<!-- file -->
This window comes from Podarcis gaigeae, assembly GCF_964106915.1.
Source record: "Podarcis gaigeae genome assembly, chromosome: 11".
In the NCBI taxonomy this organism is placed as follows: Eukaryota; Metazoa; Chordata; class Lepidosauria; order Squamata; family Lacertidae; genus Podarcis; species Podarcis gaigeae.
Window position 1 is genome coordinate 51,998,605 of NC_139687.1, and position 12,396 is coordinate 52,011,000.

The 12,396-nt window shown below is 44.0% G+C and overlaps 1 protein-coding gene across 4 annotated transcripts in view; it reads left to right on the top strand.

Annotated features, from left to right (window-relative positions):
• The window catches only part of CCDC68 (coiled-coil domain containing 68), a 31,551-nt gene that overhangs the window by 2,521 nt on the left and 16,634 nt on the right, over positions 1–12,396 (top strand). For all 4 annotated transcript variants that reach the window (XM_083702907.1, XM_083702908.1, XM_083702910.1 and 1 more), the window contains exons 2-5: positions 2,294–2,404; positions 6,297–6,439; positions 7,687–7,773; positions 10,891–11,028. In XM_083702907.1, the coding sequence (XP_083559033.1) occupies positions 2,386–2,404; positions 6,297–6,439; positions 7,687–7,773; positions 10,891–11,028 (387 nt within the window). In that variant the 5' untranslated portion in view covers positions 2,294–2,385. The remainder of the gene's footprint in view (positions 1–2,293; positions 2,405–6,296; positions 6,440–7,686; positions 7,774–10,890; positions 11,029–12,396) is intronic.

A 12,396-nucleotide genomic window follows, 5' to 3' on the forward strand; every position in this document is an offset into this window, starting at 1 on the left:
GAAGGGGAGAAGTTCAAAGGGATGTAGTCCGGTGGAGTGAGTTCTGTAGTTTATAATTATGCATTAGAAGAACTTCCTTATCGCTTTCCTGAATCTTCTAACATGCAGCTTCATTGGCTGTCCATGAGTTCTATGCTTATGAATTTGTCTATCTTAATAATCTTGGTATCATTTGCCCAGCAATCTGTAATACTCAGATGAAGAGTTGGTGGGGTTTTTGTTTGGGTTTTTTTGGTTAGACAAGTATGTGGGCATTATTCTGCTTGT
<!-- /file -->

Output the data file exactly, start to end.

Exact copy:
This window comes from Podarcis gaigeae, assembly GCF_964106915.1.
Source record: "Podarcis gaigeae genome assembly, chromosome: 11".
In the NCBI taxonomy this organism is placed as follows: Eukaryota; Metazoa; Chordata; class Lepidosauria; order Squamata; family Lacertidae; genus Podarcis; species Podarcis gaigeae.
Window position 1 is genome coordinate 51,998,605 of NC_139687.1, and position 12,396 is coordinate 52,011,000.

The 12,396-nt window shown below is 44.0% G+C and overlaps 1 protein-coding gene across 4 annotated transcripts in view; it reads left to right on the top strand.

Annotated features, from left to right (window-relative positions):
• The window catches only part of CCDC68 (coiled-coil domain containing 68), a 31,551-nt gene that overhangs the window by 2,521 nt on the left and 16,634 nt on the right, over positions 1–12,396 (top strand). For all 4 annotated transcript variants that reach the window (XM_083702907.1, XM_083702908.1, XM_083702910.1 and 1 more), the window contains exons 2-5: positions 2,294–2,404; positions 6,297–6,439; positions 7,687–7,773; positions 10,891–11,028. In XM_083702907.1, the coding sequence (XP_083559033.1) occupies positions 2,386–2,404; positions 6,297–6,439; positions 7,687–7,773; positions 10,891–11,028 (387 nt within the window). In that variant the 5' untranslated portion in view covers positions 2,294–2,385. The remainder of the gene's footprint in view (positions 1–2,293; positions 2,405–6,296; positions 6,440–7,686; positions 7,774–10,890; positions 11,029–12,396) is intronic.

A 12,396-nucleotide genomic window follows, 5' to 3' on the forward strand; every position in this document is an offset into this window, starting at 1 on the left:
GAAGGGGAGAAGTTCAAAGGGATGTAGTCCGGTGGAGTGAGTTCTGTAGTTTATAATTATGCATTAGAAGAACTTCCTTATCGCTTTCCTGAATCTTCTAACATGCAGCTTCATTGGCTGTCCATGAGTTCTATGCTTATGAATTTGTCTATCTTAATAATCTTGGTATCATTTGCCCAGCAATCTGTAATACTCAGATGAAGAGTTGGTGGGGTTTTTGTTTGGGTTTTTTTGGTTAGACAAGTATGTGGGCATTATTCTGCTTGT